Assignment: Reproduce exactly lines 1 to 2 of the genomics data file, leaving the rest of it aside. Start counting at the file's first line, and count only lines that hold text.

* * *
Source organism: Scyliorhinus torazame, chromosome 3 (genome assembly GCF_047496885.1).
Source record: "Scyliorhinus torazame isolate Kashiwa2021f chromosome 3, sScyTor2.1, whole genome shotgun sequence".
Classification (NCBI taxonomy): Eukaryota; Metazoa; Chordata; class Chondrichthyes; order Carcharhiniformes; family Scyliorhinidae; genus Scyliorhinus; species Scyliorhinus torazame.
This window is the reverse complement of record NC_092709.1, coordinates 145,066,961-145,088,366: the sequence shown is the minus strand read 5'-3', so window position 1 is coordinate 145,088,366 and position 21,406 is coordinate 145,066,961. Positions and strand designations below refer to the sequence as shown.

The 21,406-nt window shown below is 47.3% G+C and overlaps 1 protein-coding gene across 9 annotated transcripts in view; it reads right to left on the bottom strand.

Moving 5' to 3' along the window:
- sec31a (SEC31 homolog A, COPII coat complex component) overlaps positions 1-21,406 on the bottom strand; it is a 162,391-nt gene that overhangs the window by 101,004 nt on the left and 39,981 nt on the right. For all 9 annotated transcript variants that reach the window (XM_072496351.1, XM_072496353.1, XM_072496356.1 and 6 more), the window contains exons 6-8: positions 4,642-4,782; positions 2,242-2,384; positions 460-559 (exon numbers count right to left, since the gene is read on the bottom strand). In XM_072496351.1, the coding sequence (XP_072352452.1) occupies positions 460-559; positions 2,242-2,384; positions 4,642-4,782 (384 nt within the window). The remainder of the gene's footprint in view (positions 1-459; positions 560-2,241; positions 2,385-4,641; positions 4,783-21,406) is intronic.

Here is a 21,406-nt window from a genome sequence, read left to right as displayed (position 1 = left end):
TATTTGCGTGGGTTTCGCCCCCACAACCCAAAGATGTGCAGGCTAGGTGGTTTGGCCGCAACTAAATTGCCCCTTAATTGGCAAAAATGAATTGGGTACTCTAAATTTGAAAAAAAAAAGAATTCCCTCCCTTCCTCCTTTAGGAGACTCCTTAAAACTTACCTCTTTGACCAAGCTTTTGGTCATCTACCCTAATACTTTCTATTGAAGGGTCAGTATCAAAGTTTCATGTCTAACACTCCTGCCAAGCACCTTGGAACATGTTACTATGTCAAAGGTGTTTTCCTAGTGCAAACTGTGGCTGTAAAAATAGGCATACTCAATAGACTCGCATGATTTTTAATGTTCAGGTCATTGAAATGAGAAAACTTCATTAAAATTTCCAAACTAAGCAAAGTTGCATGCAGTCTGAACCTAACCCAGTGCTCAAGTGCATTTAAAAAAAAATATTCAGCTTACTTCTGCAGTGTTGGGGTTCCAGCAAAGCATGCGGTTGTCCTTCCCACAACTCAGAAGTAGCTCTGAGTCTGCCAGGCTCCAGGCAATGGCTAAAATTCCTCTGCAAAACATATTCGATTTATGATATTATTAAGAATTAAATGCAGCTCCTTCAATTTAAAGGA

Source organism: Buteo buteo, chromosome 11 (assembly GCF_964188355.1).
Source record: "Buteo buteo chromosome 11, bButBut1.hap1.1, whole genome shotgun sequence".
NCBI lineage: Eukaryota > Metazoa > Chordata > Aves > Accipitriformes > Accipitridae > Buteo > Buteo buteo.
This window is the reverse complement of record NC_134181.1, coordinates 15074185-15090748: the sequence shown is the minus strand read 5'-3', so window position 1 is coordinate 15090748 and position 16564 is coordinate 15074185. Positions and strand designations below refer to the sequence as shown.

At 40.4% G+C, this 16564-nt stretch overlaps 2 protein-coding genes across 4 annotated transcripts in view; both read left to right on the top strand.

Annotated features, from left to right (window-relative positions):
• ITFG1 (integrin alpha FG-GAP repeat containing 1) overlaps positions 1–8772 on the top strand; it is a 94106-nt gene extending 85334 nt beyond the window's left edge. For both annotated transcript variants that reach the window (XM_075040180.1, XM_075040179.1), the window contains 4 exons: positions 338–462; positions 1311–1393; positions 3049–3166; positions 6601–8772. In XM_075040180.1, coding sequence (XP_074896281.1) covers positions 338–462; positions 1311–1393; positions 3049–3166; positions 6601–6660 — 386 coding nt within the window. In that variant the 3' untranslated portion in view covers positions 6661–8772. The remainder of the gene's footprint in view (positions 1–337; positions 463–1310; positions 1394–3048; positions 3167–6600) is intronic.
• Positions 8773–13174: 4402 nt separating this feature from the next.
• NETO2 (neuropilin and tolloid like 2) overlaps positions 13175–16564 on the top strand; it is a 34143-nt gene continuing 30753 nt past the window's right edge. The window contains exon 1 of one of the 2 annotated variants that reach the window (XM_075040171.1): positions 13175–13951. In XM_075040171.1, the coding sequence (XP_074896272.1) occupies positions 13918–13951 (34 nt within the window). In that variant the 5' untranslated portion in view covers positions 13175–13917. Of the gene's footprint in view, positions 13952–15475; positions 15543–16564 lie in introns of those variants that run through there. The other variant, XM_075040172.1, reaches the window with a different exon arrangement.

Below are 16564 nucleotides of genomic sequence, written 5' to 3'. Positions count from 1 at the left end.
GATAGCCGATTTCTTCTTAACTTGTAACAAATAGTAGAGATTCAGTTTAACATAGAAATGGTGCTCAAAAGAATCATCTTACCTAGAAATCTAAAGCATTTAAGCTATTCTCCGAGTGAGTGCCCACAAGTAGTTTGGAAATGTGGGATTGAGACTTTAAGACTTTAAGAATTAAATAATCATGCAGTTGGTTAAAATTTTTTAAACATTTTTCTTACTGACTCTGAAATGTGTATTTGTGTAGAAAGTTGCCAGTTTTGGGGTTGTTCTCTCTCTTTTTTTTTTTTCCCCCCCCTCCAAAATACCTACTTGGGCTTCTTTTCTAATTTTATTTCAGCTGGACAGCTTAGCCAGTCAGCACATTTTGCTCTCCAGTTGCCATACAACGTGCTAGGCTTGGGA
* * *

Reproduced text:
Source organism: Scyliorhinus torazame, chromosome 3 (genome assembly GCF_047496885.1).
Source record: "Scyliorhinus torazame isolate Kashiwa2021f chromosome 3, sScyTor2.1, whole genome shotgun sequence".